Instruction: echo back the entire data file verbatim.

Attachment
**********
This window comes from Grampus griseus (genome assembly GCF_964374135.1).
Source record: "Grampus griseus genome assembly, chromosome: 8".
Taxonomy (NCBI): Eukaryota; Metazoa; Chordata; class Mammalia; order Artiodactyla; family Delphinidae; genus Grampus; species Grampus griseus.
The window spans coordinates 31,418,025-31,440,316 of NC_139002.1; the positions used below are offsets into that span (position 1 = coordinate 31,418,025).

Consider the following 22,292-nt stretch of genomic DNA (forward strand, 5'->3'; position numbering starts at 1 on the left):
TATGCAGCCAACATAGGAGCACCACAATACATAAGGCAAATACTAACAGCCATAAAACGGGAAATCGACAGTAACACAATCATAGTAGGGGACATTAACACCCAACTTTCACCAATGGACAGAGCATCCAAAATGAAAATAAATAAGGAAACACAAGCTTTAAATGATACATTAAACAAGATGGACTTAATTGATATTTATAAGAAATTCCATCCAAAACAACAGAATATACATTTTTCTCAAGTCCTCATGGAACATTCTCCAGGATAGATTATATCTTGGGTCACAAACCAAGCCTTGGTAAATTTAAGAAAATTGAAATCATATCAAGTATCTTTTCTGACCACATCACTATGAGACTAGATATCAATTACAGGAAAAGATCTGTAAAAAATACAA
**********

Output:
This window comes from Grampus griseus (genome assembly GCF_964374135.1).
Source record: "Grampus griseus genome assembly, chromosome: 8".
Taxonomy (NCBI): Eukaryota; Metazoa; Chordata; class Mammalia; order Artiodactyla; family Delphinidae; genus Grampus; species Grampus griseus.
The window spans coordinates 31,418,025-31,440,316 of NC_139002.1; the positions used below are offsets into that span (position 1 = coordinate 31,418,025).

Consider the following 22,292-nt stretch of genomic DNA (forward strand, 5'->3'; position numbering starts at 1 on the left):
TATGCAGCCAACATAGGAGCACCACAATACATAAGGCAAATACTAACAGCCATAAAACGGGAAATCGACAGTAACACAATCATAGTAGGGGACATTAACACCCAACTTTCACCAATGGACAGAGCATCCAAAATGAAAATAAATAAGGAAACACAAGCTTTAAATGATACATTAAACAAGATGGACTTAATTGATATTTATAAGAAATTCCATCCAAAACAACAGAATATACATTTTTCTCAAGTCCTCATGGAACATTCTCCAGGATAGATTATATCTTGGGTCACAAACCAAGCCTTGGTAAATTTAAGAAAATTGAAATCATATCAAGTATCTTTTCTGACCACATCACTATGAGACTAGATATCAATTACAGGAAAAGATCTGTAAAAAATACAA